English law consists of various areas of law with different theories of liability. Under the Law of Torts, there is traditionally no difference between “gross” negligence and simple negligence: Wilson v Brett (1843) 11 M&W 113. However, under Crminal Law “gross” negligence will attract criminal liability but negligence by itself is normally not sufficient for a criminal offence. And, under Contract Law if an agreement expressly refers to gross negligence, modern English case law indicates that the courts will normally try to give effect to the word “gross” as the parties intended it.
Thus, in the case of Tradigrain SA v Intertek Testing Services (ITS) Canada Ltd  EWCA Civ 154 a contract was developed in the English language but was to be governed by German law. The contract referred to the German law concept of gross negligence. The judge held that the defendant’s negligence was not gross, and the Court of Appeal upheld this decision, applying the evidence that gross negligence in German law requires two elements:
1. a failure to exercise ordinary care where the risk of harm was plain for all to see (the kind of situation which “makes one clap one’s hand to one’s head and ask ‘How can it happen?’) and,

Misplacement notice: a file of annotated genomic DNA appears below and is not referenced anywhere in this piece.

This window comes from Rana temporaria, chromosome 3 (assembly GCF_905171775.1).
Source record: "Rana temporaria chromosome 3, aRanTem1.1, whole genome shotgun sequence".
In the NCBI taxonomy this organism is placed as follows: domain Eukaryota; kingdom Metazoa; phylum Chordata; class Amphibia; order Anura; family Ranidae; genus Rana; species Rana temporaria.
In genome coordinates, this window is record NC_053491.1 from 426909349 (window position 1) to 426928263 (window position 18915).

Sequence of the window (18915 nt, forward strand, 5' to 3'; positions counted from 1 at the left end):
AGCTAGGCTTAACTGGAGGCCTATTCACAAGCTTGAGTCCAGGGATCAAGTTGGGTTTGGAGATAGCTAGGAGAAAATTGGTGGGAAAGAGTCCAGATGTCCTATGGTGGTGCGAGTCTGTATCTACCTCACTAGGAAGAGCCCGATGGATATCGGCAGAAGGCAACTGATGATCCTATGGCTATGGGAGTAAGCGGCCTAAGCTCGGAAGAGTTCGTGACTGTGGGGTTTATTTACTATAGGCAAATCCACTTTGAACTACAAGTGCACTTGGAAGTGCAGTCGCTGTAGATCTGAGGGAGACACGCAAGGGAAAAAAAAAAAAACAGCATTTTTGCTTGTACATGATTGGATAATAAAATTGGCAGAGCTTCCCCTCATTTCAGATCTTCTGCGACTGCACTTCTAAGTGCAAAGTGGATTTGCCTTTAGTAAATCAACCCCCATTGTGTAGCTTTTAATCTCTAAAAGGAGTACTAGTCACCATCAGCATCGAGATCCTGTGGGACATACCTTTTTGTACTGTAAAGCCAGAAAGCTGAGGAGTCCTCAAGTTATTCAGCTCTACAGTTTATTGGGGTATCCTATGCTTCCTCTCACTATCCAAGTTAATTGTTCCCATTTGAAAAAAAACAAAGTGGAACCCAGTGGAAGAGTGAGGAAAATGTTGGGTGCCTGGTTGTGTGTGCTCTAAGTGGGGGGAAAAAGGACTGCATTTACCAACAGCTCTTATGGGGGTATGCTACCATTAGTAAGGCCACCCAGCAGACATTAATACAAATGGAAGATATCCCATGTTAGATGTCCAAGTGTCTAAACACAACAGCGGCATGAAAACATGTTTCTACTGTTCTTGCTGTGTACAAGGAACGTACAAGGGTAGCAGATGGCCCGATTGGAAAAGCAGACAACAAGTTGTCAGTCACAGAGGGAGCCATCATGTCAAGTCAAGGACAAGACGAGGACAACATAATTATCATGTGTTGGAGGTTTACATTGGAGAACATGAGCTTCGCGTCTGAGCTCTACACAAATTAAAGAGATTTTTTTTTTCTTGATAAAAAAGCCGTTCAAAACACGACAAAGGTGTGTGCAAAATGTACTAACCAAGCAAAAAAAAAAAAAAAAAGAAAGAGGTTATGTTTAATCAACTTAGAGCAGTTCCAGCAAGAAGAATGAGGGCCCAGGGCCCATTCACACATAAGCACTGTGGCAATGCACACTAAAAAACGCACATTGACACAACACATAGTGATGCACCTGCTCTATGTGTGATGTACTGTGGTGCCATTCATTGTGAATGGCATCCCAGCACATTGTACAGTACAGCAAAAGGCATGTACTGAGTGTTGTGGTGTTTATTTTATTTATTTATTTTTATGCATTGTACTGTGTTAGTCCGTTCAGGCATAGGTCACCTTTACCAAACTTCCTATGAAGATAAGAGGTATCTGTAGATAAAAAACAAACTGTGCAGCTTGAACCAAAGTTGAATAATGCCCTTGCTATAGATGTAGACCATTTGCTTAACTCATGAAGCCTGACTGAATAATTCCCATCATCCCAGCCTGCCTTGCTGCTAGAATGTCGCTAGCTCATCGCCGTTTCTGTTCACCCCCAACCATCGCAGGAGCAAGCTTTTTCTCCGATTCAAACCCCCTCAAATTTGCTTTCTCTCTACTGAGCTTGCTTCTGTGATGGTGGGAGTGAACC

2. an absence of anything to make the act or omission in question excusable from the negligent person’s point of vie
Even if the contract had not been under German law, the court would still try to achieve the meaning intended by the parties. But that meaning can be difficult to find. So, long live the definition section!
P.S. If you want to review recent developments in contract law and discuss current issues such as “Contracting with Brexit”, you may like to attand my annual seminar in December.
Masterclass on Contracts in English – Update 2017
Moderator: Stuart Bugg
Venue: Hotel Victoria in Nürnberg (Nuremberg)
Dates: 8-9 Dezember 2017
Registration & Info
For further details on the seminar you can contact us at:
+49 (0) 911 945 8867 or per email: firstname.lastname@example.org